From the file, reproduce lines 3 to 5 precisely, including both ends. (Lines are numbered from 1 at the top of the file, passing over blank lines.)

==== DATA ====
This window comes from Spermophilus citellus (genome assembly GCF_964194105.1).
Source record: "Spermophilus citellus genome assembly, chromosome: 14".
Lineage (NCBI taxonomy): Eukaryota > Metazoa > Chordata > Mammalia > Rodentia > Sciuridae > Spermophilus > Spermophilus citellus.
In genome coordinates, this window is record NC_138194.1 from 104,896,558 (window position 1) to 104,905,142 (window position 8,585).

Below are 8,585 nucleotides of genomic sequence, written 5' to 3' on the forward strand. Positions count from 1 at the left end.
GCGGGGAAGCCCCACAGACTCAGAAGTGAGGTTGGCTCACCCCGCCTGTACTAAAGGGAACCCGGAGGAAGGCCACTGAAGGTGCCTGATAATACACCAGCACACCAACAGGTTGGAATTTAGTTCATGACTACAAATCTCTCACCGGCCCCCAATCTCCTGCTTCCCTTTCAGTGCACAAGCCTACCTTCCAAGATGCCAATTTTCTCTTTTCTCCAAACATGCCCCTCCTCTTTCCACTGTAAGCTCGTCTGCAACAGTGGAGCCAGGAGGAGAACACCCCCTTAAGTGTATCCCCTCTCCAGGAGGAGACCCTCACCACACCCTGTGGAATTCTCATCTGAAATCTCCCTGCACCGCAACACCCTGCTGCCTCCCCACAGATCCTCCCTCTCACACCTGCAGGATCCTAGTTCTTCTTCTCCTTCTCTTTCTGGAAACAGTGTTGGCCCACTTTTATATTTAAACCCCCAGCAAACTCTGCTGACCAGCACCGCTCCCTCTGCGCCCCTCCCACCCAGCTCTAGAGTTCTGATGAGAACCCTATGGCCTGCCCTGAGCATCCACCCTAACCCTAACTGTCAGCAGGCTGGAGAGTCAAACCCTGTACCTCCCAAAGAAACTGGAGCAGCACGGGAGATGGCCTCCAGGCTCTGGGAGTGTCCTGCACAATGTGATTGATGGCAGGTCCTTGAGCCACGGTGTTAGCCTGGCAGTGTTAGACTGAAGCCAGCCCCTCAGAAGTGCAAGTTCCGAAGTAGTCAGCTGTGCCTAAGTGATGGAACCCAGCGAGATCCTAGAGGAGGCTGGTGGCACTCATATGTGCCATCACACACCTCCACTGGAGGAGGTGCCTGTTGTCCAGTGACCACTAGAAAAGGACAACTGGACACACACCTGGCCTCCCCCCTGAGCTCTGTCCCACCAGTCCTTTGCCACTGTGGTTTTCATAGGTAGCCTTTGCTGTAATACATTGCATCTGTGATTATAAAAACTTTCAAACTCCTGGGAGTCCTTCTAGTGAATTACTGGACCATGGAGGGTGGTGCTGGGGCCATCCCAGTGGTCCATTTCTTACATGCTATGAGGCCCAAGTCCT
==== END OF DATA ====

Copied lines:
Lineage (NCBI taxonomy): Eukaryota > Metazoa > Chordata > Mammalia > Rodentia > Sciuridae > Spermophilus > Spermophilus citellus.
In genome coordinates, this window is record NC_138194.1 from 104,896,558 (window position 1) to 104,905,142 (window position 8,585).

Below are 8,585 nucleotides of genomic sequence, written 5' to 3' on the forward strand. Positions count from 1 at the left end.